A War Diary - Part I
April 2003

by David Turnley

I've spent three weeks mounting a plan to get smuggled into Northern Iraq from Turkey. The first attempt failed. On the eve of the first cruise missile attacks on Baghdad, thousands of refugees are heading out. I'm trying to go against the tide, contracting with smugglers to get me through Syria into the war zone, along with Pete Hornett, Mitch, and Chas, three British ex-soldiers from British special forces who will be working with CNN crews in Northern Iraq.

The four of us are dropped off by car near the banks of the Tigris River on the Turkish side. Waiting for us are two Kurdish Peshmergas whom we met two nights before on our first stab at crossing the border. Paco, the lead Peshmerga, is only about five feet four inches tall but one of the toughest men I've ever met. He is handsome in spite of his crooked front tooth, and he wears white Wellington rubber boots. We refer to him, affectionately, as "the Rat," because of his way of moving in a sharp, frenetic, purposeful way. With ease, he can lug a sixty-kilo equipment case on his shoulders as he races through the mountains in the rain. Every ten minutes the ringer on his cell phone goes off, to the tinny tune of "White Christmas."

Under a raging downpour, Paco and his companion Hamed lead us 3.5 kilometers through fields, ravines, and hills, towards the Tigris. We are constantly reminded to keep quiet and not to light cigarettes or illuminate our cell phones (although, paradoxically, Paco’s phone remains in tuneful operation).

As we reach the river, we hide in the brush to avoid being spotted by Turkish soldiers in watchtowers. After about an hour, our smuggler, Hassan, and two other men -- Kurdish Peshmergas from Syria -- pull up to the shore in an inflatable dingy. I notice that their paddles are broken and I figure the dingy has a maximum cargo capacity of two small children.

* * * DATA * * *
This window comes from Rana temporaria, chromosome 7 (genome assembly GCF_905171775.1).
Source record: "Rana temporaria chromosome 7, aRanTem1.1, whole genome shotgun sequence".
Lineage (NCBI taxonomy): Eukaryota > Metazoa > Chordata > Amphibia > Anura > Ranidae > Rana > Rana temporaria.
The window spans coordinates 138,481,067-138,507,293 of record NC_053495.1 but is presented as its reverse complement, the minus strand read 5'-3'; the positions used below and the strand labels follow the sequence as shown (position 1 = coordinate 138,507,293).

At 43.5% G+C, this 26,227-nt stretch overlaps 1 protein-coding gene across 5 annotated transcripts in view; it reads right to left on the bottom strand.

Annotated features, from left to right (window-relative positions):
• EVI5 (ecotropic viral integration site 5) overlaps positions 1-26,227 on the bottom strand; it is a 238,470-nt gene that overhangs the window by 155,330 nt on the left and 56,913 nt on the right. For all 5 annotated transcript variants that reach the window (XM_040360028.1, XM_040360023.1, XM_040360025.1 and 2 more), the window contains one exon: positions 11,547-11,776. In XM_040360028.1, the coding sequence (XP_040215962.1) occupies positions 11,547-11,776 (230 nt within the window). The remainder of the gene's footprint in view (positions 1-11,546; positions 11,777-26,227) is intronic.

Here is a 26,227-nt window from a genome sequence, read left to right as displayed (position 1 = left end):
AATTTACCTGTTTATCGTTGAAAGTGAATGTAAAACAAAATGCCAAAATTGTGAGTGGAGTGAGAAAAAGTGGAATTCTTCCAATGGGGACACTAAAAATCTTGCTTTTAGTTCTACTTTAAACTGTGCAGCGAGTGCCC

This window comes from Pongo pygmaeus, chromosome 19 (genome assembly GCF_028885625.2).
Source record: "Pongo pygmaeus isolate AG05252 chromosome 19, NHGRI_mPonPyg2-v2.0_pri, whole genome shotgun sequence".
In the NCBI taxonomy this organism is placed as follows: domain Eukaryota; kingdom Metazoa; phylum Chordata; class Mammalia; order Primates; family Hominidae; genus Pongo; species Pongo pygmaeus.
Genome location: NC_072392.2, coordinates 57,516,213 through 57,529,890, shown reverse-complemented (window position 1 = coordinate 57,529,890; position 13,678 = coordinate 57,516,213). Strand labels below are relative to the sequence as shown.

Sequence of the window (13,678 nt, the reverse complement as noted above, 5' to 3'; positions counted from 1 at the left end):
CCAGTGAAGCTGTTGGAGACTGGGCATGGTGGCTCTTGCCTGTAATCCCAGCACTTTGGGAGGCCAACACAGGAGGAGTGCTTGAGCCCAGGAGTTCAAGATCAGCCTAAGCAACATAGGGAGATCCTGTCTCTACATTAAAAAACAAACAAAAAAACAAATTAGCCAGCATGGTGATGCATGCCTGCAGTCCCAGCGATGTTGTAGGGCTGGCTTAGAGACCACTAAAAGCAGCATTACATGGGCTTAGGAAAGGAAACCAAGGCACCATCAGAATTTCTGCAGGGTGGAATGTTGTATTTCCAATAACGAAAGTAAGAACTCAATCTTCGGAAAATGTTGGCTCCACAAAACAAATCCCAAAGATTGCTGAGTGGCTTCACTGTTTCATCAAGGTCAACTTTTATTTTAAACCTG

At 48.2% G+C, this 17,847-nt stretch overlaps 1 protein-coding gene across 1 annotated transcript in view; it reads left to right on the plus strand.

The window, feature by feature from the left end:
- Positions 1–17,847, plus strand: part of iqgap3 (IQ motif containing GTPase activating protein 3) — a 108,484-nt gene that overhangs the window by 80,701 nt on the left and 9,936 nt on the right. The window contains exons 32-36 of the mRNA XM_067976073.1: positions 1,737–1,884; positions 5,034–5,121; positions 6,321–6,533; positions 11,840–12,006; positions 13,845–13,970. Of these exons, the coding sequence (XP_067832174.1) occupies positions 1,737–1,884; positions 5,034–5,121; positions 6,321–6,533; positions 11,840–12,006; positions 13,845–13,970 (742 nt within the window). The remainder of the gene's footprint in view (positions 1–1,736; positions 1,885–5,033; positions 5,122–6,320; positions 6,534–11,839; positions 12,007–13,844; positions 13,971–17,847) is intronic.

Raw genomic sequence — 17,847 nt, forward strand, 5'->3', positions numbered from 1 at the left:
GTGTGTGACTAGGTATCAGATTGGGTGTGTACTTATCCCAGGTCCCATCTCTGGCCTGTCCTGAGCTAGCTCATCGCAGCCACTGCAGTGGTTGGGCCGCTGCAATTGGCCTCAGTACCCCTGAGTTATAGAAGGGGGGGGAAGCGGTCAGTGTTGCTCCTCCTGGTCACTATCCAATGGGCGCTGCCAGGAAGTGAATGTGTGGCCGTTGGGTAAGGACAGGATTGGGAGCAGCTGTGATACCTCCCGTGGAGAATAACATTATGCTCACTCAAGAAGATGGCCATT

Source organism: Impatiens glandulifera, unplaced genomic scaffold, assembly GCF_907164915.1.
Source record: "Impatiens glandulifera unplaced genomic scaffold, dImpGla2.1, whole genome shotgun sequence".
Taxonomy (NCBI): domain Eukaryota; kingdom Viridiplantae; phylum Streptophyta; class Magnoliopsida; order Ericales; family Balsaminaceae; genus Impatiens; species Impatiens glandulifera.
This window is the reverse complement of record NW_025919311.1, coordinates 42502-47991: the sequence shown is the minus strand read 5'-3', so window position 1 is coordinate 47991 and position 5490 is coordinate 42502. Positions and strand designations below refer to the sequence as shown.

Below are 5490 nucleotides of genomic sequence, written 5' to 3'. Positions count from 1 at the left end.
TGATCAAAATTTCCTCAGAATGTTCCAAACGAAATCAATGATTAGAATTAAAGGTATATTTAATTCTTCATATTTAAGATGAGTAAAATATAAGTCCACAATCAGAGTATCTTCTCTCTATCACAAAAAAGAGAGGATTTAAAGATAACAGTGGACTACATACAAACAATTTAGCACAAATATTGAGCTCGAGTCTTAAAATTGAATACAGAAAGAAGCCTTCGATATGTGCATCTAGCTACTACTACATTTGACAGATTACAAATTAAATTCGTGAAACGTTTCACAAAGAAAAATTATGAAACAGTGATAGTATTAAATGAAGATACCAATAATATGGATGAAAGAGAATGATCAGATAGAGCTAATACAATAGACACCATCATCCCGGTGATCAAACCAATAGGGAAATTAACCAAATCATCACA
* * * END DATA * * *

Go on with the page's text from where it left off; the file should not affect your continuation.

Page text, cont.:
Hassan and his friend bark orders to the English Regiment soldiers and me. We're to get on our knees in the dingy. The seven bags we're lugging will be thrown on top of us. The Peshmerga guides will go up front to paddle us to the other side of the river -- the Syrian side. We gingerly climb into the flimsy dingy, but Chas isn't happy with the arrangements and jumps out. We decide that Peter and I will cross first, and then our men will go back for Chas and Mitch.

By now it's the middle of the night. I crouch in the dingy along with Pete Hornett, a tall, physically-fit man with the chiseled looks of the special forces soldier who will travel with me through Northern Iraq in the coming days. Hassan and another Peshmerga, at the so-called helm, steer us across the swollen Tigris. The current is flowing at more than eight knots and they strain to keep the dingy on its path toward the other side of the river. Any minute now, I know, we'll capsize and into the river I’ll go, along with the 10,000 dollars cash in my pocket, my passport, and all of my still cameras and video equipment.

Rushing with the current down the river, we hit a patch of white water rapids and half of it, it seems, pours into the dingy. Just when I think we're going under, we pass through the rapids and reach the Syrian side. Pete and I take shelter in a ravine while Hassan and company go back across the river for Chas and Mitch.

Eventually, we're reunited: seven people and seven bags. Now we make our way by foot for six hundred meters on a hard vehicle track with compacted earth and rock. Then, to skirt a police outpost, we head into cultivated fields, through clay turned to muck by the torrential rain. For the next three hours, we slog through this kind of ground, over rolling fields to our pick-up point: a stack of brush piled on the side of the road. A one and half ton light flatbed truck pulls up. With the help of my colleagues, I just manage to jump on board before it's on its jolting way, careering through the downpour along rutted country roads.

Sometime in the early morning, we arrive at a village where we are hurried into a safe house -- in fact, the home of Hassan, our Syrian smuggler. In a twenty-by-twelve-foot room covered with carpets, we are asked to remove our soiled and drenched clothes and mud-covered boots. We get a fleeting glimpse of Hassan’s wife as she whisks everything off to be cleaned. With wet rags, we try to clean the mud from our bags of gear.